Market exchange is not based on the requirement that both parties appraise the goods about to be exchanged at equal value. Instead, market exchange is based on both parties benefiting from a two-way, unequal valuation of the goods to be exchanged.
An example from my youth: During my high school years in the early 1980s, I had purchased a double-live album of the rock group Rush for $15. Teenagers can be a fickle lot and I was no different. My musical tastes changed during my junior year and I morphed from a Rush fan into someone who felt that Fly By Night was simply noise — vulgar noise at that. Not only did I no longer listen to the album, I wanted to get rid of it since I felt that the album reduced the quality of my record collection.
Along comes a fellow student who was fast becoming an ardent Rush fan. We agreed to an exchange: I would trade my album for his $5. Fair enough. Right after the exchange, as I held the $5 and he held the album, the new Rush fan said something along the lines of, “I just ripped you off. I would have paid $10 for that album.” I replied, “No, I just ripped you off since I was about to toss the album into the garbage anyway.”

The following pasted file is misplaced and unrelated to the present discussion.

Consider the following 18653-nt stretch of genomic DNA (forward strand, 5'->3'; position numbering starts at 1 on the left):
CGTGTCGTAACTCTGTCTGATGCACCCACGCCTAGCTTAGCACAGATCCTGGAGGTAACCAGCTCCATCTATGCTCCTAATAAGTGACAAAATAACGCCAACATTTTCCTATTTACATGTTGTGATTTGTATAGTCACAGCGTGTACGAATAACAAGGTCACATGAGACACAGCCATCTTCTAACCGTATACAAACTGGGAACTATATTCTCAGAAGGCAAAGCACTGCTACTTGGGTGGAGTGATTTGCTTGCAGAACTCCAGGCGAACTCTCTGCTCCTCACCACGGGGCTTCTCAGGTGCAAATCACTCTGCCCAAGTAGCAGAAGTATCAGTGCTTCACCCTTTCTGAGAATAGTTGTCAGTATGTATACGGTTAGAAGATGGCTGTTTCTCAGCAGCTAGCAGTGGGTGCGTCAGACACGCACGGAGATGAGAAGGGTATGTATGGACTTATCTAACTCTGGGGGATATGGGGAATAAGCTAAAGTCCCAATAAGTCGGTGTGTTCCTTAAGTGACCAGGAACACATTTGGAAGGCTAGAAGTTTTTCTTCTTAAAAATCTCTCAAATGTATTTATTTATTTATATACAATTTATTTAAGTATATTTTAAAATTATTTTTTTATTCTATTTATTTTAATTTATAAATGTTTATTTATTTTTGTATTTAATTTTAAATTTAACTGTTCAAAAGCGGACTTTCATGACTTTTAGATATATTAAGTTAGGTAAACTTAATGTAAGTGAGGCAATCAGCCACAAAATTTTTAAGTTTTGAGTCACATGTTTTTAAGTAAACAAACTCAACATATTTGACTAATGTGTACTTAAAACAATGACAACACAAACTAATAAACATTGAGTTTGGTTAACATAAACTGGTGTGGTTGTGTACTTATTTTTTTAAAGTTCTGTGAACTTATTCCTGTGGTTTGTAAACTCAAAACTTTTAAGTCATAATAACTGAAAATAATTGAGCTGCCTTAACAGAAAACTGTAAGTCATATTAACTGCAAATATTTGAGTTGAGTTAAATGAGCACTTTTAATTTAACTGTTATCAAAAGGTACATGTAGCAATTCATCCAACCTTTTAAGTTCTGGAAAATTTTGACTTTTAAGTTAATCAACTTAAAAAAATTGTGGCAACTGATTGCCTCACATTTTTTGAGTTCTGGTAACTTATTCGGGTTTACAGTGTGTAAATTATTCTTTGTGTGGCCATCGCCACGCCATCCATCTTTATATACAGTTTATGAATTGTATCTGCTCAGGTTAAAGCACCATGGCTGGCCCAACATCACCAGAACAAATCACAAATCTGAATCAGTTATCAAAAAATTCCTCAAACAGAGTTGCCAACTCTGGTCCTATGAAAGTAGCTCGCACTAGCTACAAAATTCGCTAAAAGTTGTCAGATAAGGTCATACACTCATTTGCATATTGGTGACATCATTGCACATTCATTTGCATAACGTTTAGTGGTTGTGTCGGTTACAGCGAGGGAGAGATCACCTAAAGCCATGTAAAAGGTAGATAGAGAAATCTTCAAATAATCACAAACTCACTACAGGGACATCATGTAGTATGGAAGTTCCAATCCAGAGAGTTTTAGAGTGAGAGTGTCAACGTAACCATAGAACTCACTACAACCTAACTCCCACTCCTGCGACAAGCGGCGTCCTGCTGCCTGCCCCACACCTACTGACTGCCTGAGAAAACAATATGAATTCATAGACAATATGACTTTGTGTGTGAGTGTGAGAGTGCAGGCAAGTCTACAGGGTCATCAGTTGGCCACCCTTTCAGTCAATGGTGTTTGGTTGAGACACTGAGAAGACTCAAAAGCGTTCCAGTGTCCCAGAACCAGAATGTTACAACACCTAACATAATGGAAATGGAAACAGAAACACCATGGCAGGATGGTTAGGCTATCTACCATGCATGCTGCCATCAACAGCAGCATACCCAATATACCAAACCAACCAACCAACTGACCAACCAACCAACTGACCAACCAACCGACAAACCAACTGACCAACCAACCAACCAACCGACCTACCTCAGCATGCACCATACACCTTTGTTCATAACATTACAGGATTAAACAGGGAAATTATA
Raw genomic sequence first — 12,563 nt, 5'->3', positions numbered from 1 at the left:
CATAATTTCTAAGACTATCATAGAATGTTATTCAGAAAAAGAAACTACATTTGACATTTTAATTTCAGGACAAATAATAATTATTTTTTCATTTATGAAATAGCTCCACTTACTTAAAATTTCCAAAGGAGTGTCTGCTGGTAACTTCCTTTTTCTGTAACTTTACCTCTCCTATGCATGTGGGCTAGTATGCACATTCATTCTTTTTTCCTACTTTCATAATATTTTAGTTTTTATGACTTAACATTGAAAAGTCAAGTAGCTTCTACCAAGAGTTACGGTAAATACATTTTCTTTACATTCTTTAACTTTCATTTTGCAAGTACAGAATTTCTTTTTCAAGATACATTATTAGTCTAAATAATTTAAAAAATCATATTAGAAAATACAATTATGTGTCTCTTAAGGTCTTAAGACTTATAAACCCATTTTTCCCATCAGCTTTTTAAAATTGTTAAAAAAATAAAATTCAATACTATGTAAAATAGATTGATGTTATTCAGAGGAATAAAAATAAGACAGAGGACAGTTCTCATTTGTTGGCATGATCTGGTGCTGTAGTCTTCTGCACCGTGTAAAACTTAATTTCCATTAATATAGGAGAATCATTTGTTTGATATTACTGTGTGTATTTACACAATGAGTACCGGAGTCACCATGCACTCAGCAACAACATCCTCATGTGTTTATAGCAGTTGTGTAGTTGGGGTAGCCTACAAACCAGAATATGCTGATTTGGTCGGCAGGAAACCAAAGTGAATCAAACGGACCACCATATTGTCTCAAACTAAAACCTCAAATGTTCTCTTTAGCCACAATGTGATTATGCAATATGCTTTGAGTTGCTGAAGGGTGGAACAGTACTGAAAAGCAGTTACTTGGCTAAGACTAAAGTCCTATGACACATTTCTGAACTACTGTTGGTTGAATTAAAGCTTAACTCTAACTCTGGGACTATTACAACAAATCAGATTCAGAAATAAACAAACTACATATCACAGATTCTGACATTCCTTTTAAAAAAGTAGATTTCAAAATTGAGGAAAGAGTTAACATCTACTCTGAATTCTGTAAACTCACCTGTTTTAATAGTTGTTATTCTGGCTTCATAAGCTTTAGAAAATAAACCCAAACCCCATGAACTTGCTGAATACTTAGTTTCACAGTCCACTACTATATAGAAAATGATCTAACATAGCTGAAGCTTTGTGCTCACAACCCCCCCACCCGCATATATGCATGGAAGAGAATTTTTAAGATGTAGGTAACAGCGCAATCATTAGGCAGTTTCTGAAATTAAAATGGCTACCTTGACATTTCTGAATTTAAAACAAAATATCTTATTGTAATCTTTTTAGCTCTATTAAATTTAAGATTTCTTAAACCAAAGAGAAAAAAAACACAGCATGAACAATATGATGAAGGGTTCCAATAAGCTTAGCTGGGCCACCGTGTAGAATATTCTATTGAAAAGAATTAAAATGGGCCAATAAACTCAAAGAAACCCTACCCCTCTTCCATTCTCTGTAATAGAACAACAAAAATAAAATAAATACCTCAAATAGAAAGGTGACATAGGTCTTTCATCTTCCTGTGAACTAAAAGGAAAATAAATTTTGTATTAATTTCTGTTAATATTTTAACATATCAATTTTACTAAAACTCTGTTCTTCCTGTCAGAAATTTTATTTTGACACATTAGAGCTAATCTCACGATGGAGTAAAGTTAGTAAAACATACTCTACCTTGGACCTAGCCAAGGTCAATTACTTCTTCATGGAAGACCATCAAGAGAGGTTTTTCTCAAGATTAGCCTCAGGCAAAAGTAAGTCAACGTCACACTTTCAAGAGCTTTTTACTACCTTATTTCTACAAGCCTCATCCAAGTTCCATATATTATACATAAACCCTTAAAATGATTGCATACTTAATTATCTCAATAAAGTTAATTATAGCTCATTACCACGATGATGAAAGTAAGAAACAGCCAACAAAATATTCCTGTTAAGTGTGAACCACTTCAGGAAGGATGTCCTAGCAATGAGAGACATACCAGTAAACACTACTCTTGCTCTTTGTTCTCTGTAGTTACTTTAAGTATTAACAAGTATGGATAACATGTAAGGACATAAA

You see, we both had different valuations for the $5 and the album, which is why we traded. But carefully note the dialogue that occurred between us. To the outside observer, one of us may appear to have been “ripped off” due to a lack of knowledge of the other’s true valuation and, hence, tricked in the exchange by an unfair negotiation. Depending on the observer’s point of reference, he may have locked onto either my claim of profit or my fellow trader’s claim of profit.
Or, and this is where things go wrong, one of us may have actually decided to act on the other’s statement. I could have been offended by the knowledge of the Rush fan’s true valuation of the album, or maybe I was influenced, pushed, or prodded by the observer who believed I got shafted in the exchanged. So, instead of accepting the exchange as agreed, I may have sought a third-party ruling on the fairness of the trade. What sounded good ex ante — before the trade — sounded like unfair negotiations ex post — after the trade. I should have received the $10 since it was a $15 album — I was truly “ripped off.” Wasn’t I?